It had already been mentioned that neither resurrection nor true resurrection can bring someone back to life who has died of old age as it states this clearly in the text of these spells. So, if these spells are cast, they simply fail (PHB, pp. 272,284).

There are other options. If the death from old age has occurred within the past 10 days, then you can use reincarnate (PHB, p.271). This spell does not specify not being able to use reincarnation to bring someone back who died of old age. There is a d100 table which determines your new form, or the DM can simply choose. It says you come back as an adult, so as a DM I would use the age ranges shown in the PHB to guide me.

You touch a dead humanoid or a piece of a dead humanoid. Provided that the creature has been dead no longer than 10 days, the spell forms a new adult body for it and then calls the soul to enter that body. If the target's soul isn't free or willing to do so, the spell fails.

This question goes into more detail regarding reincarnate and raise dead: Can raise dead or reincarnate revive creatures who died of old age?

You could try a wish spell. In 5e, wish allows the caster to replicate any spell which is 8th level or lower, but it also provides the option of achieving something more difficult, e.g. resurrection of a character that dies from old age. However, if the caster tries this more difficult option, there may be unintended consequences, and there's a 33% chance the caster will never be able to cast wish again. This is a serious risk and for that reason I would normally try to accommodate an extraordinary wish as long as it does not ruin or break a campaign. The PC is only likely to be able to make an extraordinary wish 1-3 times.

"You might be able to achieve something beyond the scope of the above examples. State your wish to the DM as precisely as possible. The DM has great latitude in ruling what occurs in such an instance; the greater the wish, the greater the likelihood that something goes wrong. This spell might simply fail, the effect you desire might only be partly achieved, or you might suffer some unforeseen consequence as a result of how you worded the wish." (PHB, p.288)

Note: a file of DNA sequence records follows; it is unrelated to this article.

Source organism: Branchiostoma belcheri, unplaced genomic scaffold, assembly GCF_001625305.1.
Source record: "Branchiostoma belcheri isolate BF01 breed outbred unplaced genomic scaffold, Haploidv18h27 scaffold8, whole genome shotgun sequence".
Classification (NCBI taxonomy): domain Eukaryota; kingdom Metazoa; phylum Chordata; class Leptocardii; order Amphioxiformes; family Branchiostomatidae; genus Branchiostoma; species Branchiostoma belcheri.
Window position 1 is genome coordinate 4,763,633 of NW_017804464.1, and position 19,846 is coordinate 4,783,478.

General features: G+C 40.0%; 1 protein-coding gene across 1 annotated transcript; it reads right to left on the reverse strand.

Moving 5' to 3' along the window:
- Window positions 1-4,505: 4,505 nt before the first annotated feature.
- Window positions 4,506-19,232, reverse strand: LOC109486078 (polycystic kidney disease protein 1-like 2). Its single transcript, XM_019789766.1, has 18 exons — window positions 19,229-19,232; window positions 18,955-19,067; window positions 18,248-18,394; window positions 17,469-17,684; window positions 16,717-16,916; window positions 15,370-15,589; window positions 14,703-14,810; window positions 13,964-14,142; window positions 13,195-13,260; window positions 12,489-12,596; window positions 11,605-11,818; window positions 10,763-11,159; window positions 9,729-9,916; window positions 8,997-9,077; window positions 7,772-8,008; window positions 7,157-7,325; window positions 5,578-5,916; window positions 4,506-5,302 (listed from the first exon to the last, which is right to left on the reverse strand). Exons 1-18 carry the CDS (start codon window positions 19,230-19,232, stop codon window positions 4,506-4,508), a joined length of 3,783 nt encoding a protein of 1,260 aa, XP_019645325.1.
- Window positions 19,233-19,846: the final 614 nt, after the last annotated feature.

Also, if the PC has not yet died of old age but is soon to, you can think of ways of preventing the death in the first place. This questions has some very good answers in it covering this topic: What magic extends life or grants immortality?

In short, plan ahead to not die of old age. Or, as is my preference, use reincarnate as it can be fun to suddenly change races during a campaign. My favourite unexpected reincarnation so far has been a Satyr!


As other answers already stated, Resurrection would not work on something that dies from old age.

But let's think outside the box.
If the curse is not yet triggered (the character is still alive) and the curse is removed on character death. Than if someone kill the character before the curse come into effect and than Resurrect him it should work out well.

So just make it as a ritual, kill the cursed guy with a dagger in his heart, and resurrect him.

Or just let the character die (because this curse was put for some valid reason, so lessons must be learned) and re-roll new character to continue playing if DM/Party agrees.

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    – V2Blast
    May 6, 2021 at 21:03

The difference in effect of the various spells that bring the dead back to life are in the additional effects beyond returning the target back to life.